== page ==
So Psi is a matter of spiritual faith for You? OK.

    • #43
  14. Odysseus Inactive
    Odysseus
    @Odysseus

    Midget Faded Rattlesnake (View Comment):

    But I would like to point out that, to those who doubt, you look like the one with the patho-skeptical prior, believing that so many people are “not just mistaken but deluded” for believing ESP doesn’t exist.

    I’d say that’s a false syllogism. Just because I think sceptics regard as deluded the huge numbers of people who report psi-related episodes does not mean that I think sceptics are deluded for not believing in psi. I think they’re usually not well read on the topic, and make assumptions (or have poor priors), but I don’t accuse them of hallucinating away psi.

    • #44
  15. Bryan G. Stephens Thatcher
    Bryan G. Stephens
    @BryanGStephens

    SkipSul (View Comment):
    Bryan, my own experiences are random. I have dreamed wih great clarity of future events- the rub has always been that such visions were horribly mundane, and I have never once been able to control when I have them or how much they reveal.

    Moreover, my father and 1 of my daughters have this same quirk. Is it “useful”? Not so much, save for a vague intuition at times. But then people gifted with such quirks have nearly always said the same thing. It does not grant world domination nor luck with the ladies, but Ibassure you it exists.

    Someone’s personal experience can’t be used a proof. People are sure of all sorts of things based on that, and they are wrong.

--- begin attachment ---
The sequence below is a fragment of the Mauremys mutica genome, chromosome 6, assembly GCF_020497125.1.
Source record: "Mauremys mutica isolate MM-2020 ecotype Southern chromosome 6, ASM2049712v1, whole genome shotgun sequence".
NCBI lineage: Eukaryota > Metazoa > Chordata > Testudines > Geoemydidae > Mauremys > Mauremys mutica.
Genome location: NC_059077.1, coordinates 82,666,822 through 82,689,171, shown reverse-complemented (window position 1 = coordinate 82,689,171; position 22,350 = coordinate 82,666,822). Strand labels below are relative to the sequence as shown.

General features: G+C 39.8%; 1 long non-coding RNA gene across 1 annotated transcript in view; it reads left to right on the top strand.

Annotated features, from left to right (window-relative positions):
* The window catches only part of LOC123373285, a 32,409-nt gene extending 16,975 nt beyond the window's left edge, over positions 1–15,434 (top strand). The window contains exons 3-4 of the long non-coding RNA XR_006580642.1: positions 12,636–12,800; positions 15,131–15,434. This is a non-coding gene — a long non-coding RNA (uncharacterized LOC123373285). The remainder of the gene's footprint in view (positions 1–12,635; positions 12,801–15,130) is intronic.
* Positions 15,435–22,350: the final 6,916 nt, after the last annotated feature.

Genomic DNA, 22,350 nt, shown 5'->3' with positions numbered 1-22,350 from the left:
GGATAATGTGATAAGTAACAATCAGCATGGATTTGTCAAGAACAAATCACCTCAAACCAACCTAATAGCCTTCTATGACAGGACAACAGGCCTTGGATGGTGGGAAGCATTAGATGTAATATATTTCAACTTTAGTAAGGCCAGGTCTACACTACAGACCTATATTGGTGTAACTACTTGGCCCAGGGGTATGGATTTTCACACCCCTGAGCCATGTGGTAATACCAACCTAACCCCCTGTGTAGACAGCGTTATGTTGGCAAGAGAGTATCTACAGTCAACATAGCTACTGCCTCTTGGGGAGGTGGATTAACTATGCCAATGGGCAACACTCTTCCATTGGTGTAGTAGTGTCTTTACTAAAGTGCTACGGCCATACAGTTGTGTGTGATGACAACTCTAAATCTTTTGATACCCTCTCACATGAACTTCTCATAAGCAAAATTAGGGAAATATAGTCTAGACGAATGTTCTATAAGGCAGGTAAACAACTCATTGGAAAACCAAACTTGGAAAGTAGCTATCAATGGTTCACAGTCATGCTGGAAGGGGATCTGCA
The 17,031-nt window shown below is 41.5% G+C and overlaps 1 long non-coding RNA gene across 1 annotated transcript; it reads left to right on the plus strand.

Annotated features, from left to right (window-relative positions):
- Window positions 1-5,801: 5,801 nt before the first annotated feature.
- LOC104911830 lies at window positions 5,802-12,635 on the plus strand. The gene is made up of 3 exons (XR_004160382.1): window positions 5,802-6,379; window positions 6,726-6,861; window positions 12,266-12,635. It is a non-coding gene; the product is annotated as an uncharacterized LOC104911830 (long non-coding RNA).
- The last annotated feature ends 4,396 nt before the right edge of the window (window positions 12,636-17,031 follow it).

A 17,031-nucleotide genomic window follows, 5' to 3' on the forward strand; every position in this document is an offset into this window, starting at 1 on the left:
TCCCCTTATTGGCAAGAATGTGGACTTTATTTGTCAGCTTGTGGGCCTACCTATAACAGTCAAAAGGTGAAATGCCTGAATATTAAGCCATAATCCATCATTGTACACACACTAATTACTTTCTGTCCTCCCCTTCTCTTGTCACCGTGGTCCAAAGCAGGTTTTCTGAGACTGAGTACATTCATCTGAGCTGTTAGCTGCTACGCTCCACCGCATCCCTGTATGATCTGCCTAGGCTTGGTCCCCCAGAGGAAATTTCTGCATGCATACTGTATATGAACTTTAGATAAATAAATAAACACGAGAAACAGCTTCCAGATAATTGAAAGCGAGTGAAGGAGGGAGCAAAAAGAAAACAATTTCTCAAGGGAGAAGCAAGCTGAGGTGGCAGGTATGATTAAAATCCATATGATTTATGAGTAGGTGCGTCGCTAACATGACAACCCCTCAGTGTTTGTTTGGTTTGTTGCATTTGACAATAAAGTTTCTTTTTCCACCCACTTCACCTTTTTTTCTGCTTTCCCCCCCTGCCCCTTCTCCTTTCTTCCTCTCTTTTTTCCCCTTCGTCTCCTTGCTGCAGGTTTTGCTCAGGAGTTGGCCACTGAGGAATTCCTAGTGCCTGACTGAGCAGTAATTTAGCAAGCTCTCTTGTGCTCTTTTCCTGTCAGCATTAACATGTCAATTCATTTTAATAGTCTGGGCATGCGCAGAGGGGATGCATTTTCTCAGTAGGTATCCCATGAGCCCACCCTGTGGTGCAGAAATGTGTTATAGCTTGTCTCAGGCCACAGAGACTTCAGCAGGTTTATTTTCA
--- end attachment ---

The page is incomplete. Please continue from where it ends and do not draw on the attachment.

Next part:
• #45
  16. Bryan G. Stephens Thatcher
    Bryan G. Stephens
    @BryanGStephens

    It is not confidence in my opinion,  it is the search for truth.  I have offered what it would take to prove it to me. Scarlet Witch would work too. Gil “The arm” as well.

    Real powers would have as easy to prove an effect as that I can prove I have two hands.

    • #46
  17. Odysseus Inactive
    Odysseus
    @Odysseus

    Bryan G. Stephens (View Comment):

    Not to make it personal, but I don’t know what I am talking about? Ignore the studies I have seen. My degree in Psychology can’t possibly mean I know how to appraise a study.

    Why not call me closed minded while you are at it?

    You offer no proof. Prove it to me. Show me the clear cut evidence that someone can read minds. Not like a magician, like Professor X. Show me someone levitating a pencil. Show me someone not doing “ESP” in the style of magic tricks.

    You cannot. No, as is usual for believers, you castigate those who do not share in your beliefs.

    Psi should be easy to prove. We can measure the Higgs field.

    I can only refer you to the literature — it’s quite absurd to demand I prove it to you now. And I’ve recommended a couple of books on the subject already.

    Taken in reverse, how unreasonable would it be of me to demand that you prove to me the existence of the electron in a forum post? A sane person would only refer me to experiments that have been done, e.g. CRTs. You seem to be taking a rather dismissive tone, and have not asserted (in response to my challenge) that you have read any of the literature, so I can only conclude that you are displaying the arrogance that comes with ignorance. It’s rather embarrassing that a psychology graduate should refer to Randi’s prize, frankly. I can only quote Cromwell:

    I beseech you, in the bowels of Christ, think it possible that you may be mistaken.

    • #47
  18. SkipSul Inactive
    SkipSul
    @skipsul

    Bryan G. Stephens (View Comment):